Like asteroids, comets are also made from dust and ice, but these are much smaller with sizes varying from hundreds of metres to a few kilometres.  These orbit the Sun in highly elliptical orbits.  As the comet approaches the Sun, the heat melts the ice and the Solar wind causes the evaporating materials to travel away from the Sun.  This appears as the tail of the comet.  We have discussed some these points in an earlier issue of MIRA Number 90, 2011.  
We only see the nucleus of the comet.  It is solid and is a mixture of ice, rock and dust.  Perhaps comets contain less of ice and more of rocky material and are very dark.  A typical size of a comet is about a few km across.  
As the comet moves nearer to the sun, the heat causes the ice to evaporate.  The water vapour and the dust are released from the surface and covers the surface of the comet which forms a cloud like feature around the nucleus of the comet. Light from the Sun makes it visible and this is the coma.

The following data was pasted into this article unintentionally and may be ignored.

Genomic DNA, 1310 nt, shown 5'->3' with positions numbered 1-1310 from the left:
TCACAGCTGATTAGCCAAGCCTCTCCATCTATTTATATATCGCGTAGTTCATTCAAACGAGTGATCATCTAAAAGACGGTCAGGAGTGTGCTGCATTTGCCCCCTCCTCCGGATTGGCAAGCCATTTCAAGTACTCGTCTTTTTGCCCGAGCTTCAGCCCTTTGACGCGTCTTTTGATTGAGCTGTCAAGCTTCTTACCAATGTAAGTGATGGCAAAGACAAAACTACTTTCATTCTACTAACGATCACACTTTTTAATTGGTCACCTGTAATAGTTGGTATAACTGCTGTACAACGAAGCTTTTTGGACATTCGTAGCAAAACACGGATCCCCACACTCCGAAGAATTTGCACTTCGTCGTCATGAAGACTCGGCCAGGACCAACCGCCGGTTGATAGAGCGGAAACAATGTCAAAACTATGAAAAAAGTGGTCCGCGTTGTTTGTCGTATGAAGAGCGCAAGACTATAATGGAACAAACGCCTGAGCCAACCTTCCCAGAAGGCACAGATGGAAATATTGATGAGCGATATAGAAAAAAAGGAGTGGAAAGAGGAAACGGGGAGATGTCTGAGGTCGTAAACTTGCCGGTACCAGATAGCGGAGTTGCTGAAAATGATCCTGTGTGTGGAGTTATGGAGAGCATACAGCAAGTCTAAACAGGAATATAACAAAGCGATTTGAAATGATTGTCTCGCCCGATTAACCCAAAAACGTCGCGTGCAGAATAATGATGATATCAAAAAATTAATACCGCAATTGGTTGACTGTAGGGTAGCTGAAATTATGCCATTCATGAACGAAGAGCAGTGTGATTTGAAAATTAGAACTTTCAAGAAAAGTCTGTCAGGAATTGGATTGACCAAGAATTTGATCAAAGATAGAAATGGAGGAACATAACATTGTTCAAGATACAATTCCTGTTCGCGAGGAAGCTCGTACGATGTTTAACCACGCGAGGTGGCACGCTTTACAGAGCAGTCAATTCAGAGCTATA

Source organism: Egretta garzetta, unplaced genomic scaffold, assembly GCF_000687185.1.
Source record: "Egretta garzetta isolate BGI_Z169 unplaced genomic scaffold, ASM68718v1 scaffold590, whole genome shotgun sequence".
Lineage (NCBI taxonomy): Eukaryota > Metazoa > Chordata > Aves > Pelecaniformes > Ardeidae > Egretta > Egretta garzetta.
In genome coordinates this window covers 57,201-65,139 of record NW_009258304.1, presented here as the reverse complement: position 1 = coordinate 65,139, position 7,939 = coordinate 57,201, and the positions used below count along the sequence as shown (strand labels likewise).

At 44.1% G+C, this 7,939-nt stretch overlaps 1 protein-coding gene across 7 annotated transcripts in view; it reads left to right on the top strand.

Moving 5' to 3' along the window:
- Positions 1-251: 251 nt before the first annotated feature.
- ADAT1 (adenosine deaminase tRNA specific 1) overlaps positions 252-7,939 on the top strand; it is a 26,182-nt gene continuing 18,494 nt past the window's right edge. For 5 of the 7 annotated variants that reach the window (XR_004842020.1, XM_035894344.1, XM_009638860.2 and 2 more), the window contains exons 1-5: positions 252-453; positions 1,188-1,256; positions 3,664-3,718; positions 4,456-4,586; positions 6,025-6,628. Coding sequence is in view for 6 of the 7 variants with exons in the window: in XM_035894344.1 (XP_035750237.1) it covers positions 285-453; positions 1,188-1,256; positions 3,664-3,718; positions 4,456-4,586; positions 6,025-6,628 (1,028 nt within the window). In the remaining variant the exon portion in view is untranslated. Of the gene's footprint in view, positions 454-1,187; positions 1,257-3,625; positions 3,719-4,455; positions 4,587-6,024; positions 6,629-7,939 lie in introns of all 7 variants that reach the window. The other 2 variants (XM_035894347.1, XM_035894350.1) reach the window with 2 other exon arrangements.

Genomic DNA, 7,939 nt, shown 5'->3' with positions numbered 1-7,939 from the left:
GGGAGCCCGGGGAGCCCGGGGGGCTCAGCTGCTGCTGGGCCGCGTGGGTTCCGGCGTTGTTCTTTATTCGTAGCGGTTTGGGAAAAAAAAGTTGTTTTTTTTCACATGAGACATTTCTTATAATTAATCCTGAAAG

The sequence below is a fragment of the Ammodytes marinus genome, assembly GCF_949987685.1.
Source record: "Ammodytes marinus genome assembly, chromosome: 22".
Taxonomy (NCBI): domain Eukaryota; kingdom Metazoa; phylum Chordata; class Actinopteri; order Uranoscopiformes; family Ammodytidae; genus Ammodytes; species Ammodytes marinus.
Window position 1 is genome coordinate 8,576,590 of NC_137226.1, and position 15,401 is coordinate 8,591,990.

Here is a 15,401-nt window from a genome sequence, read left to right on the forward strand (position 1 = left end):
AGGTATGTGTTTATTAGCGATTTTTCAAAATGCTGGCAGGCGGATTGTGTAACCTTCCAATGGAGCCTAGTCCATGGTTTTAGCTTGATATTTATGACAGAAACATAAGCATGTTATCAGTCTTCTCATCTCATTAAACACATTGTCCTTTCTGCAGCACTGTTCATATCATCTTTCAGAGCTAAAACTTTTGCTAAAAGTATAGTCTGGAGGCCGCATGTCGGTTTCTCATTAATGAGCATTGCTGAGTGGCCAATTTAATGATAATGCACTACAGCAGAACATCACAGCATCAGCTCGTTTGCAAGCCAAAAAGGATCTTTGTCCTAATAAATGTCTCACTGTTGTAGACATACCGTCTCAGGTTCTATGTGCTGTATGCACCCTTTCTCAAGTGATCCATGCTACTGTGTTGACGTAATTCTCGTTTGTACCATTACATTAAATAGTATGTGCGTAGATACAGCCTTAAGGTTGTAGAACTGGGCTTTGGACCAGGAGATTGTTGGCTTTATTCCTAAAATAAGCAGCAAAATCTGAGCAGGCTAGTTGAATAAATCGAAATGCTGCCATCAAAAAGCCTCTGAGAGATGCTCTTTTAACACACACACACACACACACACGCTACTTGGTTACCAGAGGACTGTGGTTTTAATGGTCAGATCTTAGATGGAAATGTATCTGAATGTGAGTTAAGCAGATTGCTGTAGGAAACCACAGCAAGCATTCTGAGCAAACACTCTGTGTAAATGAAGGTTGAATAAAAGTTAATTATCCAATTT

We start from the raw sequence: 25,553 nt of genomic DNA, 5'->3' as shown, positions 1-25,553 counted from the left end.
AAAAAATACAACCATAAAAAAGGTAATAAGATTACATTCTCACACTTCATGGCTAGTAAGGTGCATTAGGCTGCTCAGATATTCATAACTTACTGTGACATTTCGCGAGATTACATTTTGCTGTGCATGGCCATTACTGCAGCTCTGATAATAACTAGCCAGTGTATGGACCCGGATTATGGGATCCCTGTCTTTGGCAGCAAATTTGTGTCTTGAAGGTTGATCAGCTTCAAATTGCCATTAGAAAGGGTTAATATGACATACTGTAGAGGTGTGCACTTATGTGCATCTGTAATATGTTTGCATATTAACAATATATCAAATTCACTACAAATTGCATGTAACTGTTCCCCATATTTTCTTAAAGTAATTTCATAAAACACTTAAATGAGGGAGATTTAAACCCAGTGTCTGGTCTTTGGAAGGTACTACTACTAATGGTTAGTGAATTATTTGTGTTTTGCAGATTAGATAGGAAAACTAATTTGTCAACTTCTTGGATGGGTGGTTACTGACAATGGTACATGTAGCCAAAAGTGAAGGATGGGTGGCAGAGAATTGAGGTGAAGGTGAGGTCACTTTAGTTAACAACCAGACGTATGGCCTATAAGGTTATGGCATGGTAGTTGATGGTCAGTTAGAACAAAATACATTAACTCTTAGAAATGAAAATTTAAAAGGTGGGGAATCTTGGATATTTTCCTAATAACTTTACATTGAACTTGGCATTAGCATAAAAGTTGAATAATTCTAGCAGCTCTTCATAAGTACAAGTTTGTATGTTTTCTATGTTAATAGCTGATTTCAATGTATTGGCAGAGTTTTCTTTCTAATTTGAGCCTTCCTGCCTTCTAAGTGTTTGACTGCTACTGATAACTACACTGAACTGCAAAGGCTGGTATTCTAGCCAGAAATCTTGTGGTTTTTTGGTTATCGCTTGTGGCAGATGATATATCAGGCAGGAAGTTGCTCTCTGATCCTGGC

As the comet moves closer to the Sun, water vapour and dust particles form the tail behind the comet, making it visible to us.  The UV rays and the charged particles from the Sun causes ionisation of some particles; ionisation makes the particles electrically charged.  These electrically charged becomes magnetic.  Under the influence of solar wind these charge particles get defected and forms a separate stream called an ion tail.  Thus a comet has two tails, one an ion tail made of charged particles and the other a dust tail made up of silicate dust from the surface of the nucleus of the comet.  After observing comets for many years, the next obvious step was direct contact with a comet.

The Giotto Mission
European Giotto mission was the first attempt to fly through the tail of a comet.  The comet was Halley's comet.  It was the first European Deep Space Mission.  It attempted to image the nucleus of two comets and to analyse the composition of comets.  Although Edmund Halley was not the first to observe the comet named after him, by using Newton's calculations, he predicted the periodic nature of the comet.  Halley also predicted the orbit of several other comets.  Italian painter Giotto included the comet in his painting The Adoration of the Magi in 1300.